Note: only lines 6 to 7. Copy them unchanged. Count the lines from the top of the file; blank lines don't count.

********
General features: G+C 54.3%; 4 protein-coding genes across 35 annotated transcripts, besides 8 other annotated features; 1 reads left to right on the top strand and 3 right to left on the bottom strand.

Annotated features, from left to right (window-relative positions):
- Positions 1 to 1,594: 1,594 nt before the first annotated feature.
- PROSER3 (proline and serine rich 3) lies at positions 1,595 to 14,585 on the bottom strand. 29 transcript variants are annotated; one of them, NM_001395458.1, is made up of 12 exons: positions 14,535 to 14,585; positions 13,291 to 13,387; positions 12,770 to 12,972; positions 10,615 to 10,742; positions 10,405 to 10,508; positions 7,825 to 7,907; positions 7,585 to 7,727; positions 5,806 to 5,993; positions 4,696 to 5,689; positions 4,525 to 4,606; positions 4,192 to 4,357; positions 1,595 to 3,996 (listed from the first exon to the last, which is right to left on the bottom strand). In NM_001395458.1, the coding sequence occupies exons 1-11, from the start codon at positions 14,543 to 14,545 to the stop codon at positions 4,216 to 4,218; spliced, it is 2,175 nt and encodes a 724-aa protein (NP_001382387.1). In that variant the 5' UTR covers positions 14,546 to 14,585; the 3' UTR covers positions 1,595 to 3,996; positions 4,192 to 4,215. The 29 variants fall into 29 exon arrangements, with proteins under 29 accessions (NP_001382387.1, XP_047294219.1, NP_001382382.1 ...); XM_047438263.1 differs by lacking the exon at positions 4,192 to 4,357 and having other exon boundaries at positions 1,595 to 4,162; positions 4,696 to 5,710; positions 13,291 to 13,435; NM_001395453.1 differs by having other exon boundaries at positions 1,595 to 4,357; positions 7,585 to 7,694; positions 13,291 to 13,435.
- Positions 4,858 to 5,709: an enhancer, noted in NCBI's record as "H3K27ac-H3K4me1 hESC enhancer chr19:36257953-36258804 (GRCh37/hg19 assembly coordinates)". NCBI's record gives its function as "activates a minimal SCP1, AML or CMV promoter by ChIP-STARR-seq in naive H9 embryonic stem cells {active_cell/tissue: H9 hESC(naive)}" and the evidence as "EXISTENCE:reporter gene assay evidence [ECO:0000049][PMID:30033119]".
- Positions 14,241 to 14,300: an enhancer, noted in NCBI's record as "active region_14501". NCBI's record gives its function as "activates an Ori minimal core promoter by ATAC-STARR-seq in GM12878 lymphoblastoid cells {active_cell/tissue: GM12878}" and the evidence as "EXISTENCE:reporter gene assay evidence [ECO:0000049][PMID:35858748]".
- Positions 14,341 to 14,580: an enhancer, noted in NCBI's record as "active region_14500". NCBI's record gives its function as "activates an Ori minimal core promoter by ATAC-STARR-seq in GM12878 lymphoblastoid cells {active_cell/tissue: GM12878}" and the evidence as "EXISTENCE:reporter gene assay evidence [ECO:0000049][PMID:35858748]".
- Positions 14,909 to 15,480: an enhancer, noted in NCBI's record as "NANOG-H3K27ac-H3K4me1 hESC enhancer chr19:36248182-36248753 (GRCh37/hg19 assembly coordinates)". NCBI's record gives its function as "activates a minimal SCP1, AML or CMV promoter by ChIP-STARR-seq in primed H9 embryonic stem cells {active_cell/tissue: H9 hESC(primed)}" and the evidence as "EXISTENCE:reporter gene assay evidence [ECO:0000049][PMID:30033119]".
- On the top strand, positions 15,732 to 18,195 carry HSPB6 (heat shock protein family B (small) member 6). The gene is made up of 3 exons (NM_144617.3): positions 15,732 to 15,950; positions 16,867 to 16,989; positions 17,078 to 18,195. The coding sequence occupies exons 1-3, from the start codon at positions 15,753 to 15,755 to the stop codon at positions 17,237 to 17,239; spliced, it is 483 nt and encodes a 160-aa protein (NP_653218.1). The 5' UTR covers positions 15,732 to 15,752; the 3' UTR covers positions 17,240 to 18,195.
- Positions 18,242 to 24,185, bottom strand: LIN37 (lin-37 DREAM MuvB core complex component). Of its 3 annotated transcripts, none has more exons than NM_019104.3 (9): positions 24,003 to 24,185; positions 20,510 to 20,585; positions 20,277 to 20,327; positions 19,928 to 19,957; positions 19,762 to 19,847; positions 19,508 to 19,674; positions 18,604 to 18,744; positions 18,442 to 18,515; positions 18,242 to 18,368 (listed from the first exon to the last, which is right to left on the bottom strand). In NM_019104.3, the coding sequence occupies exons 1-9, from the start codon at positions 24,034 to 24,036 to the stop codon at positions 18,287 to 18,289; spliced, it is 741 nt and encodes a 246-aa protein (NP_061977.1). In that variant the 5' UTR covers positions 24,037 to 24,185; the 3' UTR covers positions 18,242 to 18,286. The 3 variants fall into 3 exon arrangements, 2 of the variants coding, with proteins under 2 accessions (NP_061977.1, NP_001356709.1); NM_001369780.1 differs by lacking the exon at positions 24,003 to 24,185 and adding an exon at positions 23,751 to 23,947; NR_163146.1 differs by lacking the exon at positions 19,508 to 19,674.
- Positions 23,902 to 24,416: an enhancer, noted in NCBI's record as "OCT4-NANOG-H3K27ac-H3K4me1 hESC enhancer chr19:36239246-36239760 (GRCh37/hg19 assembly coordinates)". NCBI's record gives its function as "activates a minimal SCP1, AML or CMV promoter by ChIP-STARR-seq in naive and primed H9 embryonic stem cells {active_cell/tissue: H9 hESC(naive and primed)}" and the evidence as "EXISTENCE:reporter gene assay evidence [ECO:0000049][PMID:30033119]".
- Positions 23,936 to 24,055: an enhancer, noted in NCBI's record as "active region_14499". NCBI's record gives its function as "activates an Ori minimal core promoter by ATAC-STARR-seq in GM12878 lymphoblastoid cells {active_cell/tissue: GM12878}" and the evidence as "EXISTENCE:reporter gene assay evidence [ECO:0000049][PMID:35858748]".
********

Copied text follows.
- Positions 14,241 to 14,300: an enhancer, noted in NCBI's record as "active region_14501". NCBI's record gives its function as "activates an Ori minimal core promoter by ATAC-STARR-seq in GM12878 lymphoblastoid cells {active_cell/tissue: GM12878}" and the evidence as "EXISTENCE:reporter gene assay evidence [ECO:0000049][PMID:35858748]".
- Positions 14,341 to 14,580: an enhancer, noted in NCBI's record as "active region_14500". NCBI's record gives its function as "activates an Ori minimal core promoter by ATAC-STARR-seq in GM12878 lymphoblastoid cells {active_cell/tissue: GM12878}" and the evidence as "EXISTENCE:reporter gene assay evidence [ECO:0000049][PMID:35858748]".